Create A Summer Thrill List With Your Family: Life is more fun when we have adventures to look forward to, right? So, take some time to develop a summer thrill list (or bucket list) with your family on the first day of summer. This will make summer more exciting not just for you, but also your entire family. And, of course, make sure that everyone in your family is given an opportunity to add something to the thrill list.
Build (Or Attend) A Bonfire: Building (or attending) a bonfire is a recurring feature in almost all summer solstice celebrations. That’s because it’s believed that the fire deters evil spirits who roam freely as the sun turns south. Jumping over the bonfire (which we do not recommend) is a popular tradition in places like Croatia, Lithuania, Latvia, Estonia, Russia, and Spain. Estonians also believe that not lighting a fire invites fire into the home, causing devastation. And in the United States, an annual Midsummer solstice celebration is held on Casper Mountain in Wyoming. The majority of the community, and even some people from around the world, attend this event to partake in the bonfire. Then during the bonfire, people are invited to throw a handful of red soil into the fire in hopes that they will get their wish fulfilled. You can also build your own solstice bonfire and invite your nearest and dearest over to celebrate the solstice with you. Then you can sing, play music, and dance around your huge bonfire, and roast marshmallows, too.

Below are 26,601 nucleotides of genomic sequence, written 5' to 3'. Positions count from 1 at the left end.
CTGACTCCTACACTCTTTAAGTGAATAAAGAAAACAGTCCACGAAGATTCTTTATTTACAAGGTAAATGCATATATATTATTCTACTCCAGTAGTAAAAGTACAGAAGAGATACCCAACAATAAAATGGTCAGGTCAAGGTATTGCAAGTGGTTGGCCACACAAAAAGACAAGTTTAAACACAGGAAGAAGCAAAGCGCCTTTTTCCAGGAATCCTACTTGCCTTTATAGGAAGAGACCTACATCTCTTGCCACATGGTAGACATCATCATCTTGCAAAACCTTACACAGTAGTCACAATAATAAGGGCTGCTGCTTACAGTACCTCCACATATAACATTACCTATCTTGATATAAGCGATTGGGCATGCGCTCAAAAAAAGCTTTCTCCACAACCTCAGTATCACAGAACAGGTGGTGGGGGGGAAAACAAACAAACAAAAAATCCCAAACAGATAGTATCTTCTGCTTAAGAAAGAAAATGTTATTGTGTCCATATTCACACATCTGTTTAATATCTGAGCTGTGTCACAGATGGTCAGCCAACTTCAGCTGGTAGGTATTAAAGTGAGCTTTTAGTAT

Make A Flower Crown: In Finnish folklore, there’s a story about a young woman who collected seven flowers under her pillow on Midsummer night, which resulted in her future fiancé showing up in her dreams. Today, women pick flowers and craft their own flower crowns, wearing them throughout the Midsummer celebration. To make your own flower crown, you’ll need floral wire, floral tape, wire cutters, greenery/foliage, and flowers of your choice.
Start A Garden (Or Add To Your Existing Garden): Since the summer solstice is traditionally a time to celebrate the potential for a good harvest, why not take advantage of the longest day of the year in the Northern Hemisphere and finally start that garden that you’ve been planning on bringing to life in your backyard? If you already have a garden, plant some new flowers, vegetables, or fruits.
Throw A Summer Solstice Party: Instead of just enjoying the solstice on your own, or only with your immediate family, throw a summer solstice party. This will allow you and your family to spend some quality time outdoors with the people you love most on the planet. After all, what’s better than good company and good food? Not much.
Visit Stonehenge (Or Watch The Live Stream): Ancient cultures knew that the sun’s path across the sky, the length of daylight, and the location of the sunrise and sunset all shifted in a regular way throughout the year. In fact, it’s believed that they built monuments like Stonehenge in England to follow the sun’s yearly progress. Now, tourists go to the ancient site, which is considered one of the Seven Wonders of the World, to witness the sunrise right through the center stone during the summer solstice. If you won’t be able to make it to Stonehenge this year, you can still join in on the festivities thanks to a live stream, which will allow you to see the sunset and sunrise at Stonehenge from the comfort of your own home.
Watch (Or Play) Midnight Sports: Since 1906, the summer solstice has been celebrated in Alaska with a midnight baseball game that starts at 10:30 p.m. and goes into the next morning. And in Iceland, there are some people who play a round of golf at midnight.
Reset Your Body Clock: Midsummer is a great time to focus on improving your health and happiness by getting better sleep in the summer. Since light is the number one factor in regulating your body clock, make sure to get some sunshine while you can during the day, and also do your best to keep light out when it’s time for you to go to bed. Making use of the extra hours of sunlight during Midsummer is an excellent way to get started with your new sleep schedule.